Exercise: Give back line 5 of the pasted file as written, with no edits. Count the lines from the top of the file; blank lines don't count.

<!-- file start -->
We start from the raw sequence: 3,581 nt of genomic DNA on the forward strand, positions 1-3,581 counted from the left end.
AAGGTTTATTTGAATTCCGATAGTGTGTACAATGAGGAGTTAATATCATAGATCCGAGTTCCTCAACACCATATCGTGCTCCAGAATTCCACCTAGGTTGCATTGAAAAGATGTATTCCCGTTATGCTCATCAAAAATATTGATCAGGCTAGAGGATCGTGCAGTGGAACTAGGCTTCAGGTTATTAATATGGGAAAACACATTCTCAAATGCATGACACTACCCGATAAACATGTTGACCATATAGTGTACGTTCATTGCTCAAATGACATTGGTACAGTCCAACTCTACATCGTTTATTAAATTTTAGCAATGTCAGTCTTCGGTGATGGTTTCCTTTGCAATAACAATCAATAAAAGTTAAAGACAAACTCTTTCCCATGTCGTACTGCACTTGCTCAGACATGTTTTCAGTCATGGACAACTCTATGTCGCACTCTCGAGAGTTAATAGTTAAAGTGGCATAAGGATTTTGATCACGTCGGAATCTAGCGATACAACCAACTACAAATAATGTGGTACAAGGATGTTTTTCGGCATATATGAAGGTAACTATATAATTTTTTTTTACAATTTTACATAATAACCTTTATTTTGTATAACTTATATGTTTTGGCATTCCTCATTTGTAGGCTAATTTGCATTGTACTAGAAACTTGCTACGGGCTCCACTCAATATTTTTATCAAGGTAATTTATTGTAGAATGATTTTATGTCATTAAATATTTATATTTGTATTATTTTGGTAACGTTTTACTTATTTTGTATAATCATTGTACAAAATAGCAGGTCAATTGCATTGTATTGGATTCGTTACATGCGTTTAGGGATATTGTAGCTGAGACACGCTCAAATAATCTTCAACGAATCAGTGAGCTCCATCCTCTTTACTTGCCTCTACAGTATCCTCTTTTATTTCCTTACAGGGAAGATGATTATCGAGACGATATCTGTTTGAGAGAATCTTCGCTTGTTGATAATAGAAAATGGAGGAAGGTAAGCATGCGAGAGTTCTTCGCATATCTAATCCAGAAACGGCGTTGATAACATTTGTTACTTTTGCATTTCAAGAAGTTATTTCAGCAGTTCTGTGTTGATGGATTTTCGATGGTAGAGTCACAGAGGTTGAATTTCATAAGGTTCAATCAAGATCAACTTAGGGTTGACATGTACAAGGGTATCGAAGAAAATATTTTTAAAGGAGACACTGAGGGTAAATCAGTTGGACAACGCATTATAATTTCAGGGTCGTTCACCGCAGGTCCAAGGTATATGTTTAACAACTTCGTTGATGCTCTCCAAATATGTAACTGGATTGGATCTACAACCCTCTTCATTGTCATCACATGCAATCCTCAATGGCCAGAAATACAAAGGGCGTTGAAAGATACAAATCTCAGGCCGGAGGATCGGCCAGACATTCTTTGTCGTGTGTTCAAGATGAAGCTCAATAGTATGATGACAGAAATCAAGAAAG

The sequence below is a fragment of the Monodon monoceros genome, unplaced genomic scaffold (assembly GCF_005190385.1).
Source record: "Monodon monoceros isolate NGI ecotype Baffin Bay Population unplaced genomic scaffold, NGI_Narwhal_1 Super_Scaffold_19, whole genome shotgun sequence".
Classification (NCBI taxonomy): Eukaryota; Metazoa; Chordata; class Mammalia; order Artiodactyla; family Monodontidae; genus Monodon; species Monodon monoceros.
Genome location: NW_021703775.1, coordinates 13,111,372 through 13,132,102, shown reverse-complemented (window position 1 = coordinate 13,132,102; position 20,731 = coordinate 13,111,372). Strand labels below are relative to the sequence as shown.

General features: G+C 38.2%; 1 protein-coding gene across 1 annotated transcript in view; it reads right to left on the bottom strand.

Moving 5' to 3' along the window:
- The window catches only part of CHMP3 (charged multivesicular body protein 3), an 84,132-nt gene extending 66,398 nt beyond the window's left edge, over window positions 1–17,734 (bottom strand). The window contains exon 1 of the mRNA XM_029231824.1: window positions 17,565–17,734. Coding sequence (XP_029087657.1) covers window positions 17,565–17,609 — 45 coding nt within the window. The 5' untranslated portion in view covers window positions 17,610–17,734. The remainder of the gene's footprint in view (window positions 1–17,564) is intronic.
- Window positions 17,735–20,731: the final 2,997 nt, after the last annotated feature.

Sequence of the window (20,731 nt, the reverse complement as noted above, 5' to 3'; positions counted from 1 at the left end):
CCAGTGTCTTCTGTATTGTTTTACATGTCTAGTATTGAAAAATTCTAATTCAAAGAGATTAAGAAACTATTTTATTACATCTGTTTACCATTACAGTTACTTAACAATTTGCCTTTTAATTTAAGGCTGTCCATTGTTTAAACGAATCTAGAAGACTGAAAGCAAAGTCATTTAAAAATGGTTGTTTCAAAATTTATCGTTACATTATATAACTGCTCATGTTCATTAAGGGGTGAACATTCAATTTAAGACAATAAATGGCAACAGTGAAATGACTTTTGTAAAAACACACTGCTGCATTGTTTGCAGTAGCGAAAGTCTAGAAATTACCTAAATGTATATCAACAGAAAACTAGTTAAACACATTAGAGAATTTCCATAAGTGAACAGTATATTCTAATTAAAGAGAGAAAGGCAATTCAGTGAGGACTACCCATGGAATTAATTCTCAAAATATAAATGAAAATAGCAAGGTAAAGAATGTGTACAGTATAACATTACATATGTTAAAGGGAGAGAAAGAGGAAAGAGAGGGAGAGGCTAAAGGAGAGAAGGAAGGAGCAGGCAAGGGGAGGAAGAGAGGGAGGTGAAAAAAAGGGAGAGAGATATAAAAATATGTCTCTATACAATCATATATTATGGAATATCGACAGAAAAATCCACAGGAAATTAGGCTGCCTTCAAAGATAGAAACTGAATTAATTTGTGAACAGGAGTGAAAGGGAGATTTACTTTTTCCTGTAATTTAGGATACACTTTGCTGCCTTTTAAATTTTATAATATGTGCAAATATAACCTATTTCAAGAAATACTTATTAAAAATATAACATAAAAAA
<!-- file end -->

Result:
Classification (NCBI taxonomy): Eukaryota; Metazoa; Chordata; class Mammalia; order Artiodactyla; family Monodontidae; genus Monodon; species Monodon monoceros.